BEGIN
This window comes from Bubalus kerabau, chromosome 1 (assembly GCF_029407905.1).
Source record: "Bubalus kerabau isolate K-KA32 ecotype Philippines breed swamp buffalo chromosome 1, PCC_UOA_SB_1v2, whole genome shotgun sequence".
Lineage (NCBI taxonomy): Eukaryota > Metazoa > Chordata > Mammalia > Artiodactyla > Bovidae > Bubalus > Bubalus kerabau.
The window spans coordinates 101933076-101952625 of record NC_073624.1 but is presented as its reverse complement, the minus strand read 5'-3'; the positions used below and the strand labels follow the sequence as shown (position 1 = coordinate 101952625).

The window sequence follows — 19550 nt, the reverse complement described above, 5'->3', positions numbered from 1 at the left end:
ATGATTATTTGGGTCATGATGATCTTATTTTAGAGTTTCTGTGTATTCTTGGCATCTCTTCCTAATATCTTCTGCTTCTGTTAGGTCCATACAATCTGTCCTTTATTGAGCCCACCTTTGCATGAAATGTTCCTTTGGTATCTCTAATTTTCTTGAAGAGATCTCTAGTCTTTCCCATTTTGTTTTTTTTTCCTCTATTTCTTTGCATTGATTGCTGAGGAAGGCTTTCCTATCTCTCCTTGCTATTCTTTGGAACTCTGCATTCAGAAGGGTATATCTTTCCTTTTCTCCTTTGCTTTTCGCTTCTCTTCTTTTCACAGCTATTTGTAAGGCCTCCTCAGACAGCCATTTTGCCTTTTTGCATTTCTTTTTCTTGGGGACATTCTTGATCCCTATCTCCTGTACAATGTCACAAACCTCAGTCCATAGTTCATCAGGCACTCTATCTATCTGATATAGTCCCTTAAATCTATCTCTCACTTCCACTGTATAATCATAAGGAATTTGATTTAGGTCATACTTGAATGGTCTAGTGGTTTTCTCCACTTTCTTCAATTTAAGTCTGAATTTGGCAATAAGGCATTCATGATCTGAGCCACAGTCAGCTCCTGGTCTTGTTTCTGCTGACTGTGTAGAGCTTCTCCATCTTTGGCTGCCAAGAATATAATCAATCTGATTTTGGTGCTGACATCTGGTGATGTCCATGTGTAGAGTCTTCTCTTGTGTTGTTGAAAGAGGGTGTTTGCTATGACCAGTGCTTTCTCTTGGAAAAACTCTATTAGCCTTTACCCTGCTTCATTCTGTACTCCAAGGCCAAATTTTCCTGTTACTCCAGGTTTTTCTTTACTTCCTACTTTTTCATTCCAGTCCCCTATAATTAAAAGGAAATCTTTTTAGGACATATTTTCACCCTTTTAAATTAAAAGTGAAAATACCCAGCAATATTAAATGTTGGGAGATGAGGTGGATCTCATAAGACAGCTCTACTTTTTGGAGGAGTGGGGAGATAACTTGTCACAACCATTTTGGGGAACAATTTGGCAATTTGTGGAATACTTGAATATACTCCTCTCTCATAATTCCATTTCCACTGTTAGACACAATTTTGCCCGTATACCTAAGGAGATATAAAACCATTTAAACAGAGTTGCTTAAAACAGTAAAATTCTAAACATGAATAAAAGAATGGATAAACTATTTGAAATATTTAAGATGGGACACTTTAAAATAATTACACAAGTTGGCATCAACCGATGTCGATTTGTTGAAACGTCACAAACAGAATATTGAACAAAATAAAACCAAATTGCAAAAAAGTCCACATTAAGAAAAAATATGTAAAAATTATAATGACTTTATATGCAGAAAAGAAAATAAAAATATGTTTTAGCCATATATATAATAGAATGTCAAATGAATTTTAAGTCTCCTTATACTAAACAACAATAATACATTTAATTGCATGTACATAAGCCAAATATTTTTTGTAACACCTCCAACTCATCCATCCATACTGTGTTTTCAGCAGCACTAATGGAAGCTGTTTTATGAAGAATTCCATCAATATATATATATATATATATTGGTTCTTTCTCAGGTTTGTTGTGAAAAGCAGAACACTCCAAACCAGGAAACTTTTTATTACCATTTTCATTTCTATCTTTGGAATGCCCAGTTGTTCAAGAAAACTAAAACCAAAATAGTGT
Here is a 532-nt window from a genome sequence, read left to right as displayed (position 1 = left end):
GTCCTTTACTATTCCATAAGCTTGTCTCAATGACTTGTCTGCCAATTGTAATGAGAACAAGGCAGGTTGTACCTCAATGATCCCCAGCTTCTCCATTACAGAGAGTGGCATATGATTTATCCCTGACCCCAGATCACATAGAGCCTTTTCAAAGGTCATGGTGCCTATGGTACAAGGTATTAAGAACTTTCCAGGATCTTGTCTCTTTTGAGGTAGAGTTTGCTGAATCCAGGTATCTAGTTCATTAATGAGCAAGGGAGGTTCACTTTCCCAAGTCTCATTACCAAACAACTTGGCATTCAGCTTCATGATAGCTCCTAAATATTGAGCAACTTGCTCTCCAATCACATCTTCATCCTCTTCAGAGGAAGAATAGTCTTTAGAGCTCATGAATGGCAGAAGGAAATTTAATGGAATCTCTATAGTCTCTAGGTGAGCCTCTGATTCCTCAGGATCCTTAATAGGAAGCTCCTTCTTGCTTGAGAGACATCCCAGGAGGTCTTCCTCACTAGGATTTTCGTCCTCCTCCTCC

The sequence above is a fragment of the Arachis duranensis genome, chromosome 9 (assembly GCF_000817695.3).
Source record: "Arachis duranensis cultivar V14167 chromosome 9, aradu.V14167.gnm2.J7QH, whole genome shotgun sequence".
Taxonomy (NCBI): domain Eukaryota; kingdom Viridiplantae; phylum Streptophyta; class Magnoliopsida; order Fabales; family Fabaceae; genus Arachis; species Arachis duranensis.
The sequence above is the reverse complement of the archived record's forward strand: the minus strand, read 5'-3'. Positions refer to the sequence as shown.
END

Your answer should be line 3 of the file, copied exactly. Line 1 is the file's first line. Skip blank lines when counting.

Lineage (NCBI taxonomy): Eukaryota > Metazoa > Chordata > Mammalia > Artiodactyla > Bovidae > Bubalus > Bubalus kerabau.